Carl Cox has taken the No. 1 spot in the Alternative Top 100 DJs poll for the second year in a row.
Launched in 2018 in association with Beatport, the Alternative Top 100 DJs list is generated by combining Top 100 DJs voting data with techno and house sales data from the world’s largest online electronic music shop. The result, as we saw last year, is a very different chart — with only a few artists crossing over into the flagship Top 100 DJs list.
“I haven’t stopped since 1988,” Carl Cox tells us. “Can you imagine if I mapped out every single party I’ve ever done? The map would be riddled with pin-drops everywhere — it would be a complete rash of events that I’ve played. It’s been a mad journey. I’m 57 now, in three more years I’m 60, but I don’t feel like that — age is still a number, and I still do what I do to the best of my ability.”
Elsewhere in the poll, we have two more non-movers (other than Coxy at No.1), with Manchester tech-house duo Solardo holding steady in 11th place and Danish romantic techno master Kölsch (and his hat) refusing to budge from No.20. Figure label boss Len Faki claims the Highest Climber gong, hauling himself up 49 places into 46th. Unsurprisingly, given the poll is still in its infancy, there’s been a lot of dramatic movement this year, most obvious in the 27 new entrants. Newbies include James Zabiela, Deborah De Luca, Guy J, Purple Disco Machine, Michael Bibi, La Fleur, Rebekah, Helena Hauff, Fatima Hajji, DVS1, and Perc, who closes out the poll at No.100.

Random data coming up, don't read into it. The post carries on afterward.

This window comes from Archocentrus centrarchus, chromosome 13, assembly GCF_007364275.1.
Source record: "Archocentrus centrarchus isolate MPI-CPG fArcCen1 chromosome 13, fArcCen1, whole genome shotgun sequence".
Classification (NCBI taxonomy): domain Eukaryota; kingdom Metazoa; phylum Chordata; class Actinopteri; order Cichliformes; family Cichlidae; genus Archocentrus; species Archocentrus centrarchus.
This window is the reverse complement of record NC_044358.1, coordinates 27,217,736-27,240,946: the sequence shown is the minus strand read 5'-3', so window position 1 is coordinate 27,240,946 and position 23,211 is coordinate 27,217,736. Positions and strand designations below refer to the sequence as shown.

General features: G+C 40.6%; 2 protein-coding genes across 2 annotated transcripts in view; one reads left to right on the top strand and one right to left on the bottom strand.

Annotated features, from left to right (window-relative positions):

What’s been overwhelmingly clear is a lean towards techno overall, with many of the tech-house and house DJs present last year dropping out of the chart in 2019. With Beatport consistently reporting techno as the highest-selling genre for several years in a row now, and the rapid expansion of brands like Drumcode, Awakenings, Time Warp and Resistance into world-conquering techno institutions, the Alternative Top 100 DJs poll has shifted to reflect this global trend.
This year saw 14 artists crossover between the normal and Alternative polls, meaning there’s more house and techno acts in the Top 100 DJs than there has been for almost a decade. As the worlds of EDM, techno and house continue to collide at major festivals, and more young fans become interested in the latter styles, this number is likely to rise even further. The Alternative Top 100, meanwhile, will continue to represent those DJs who are often absent from the main EDM-dominated list, but as the years go on, they could begin to look increasingly similar. Only time will tell.
Check out this year’s full Alternative Top 100 list here.
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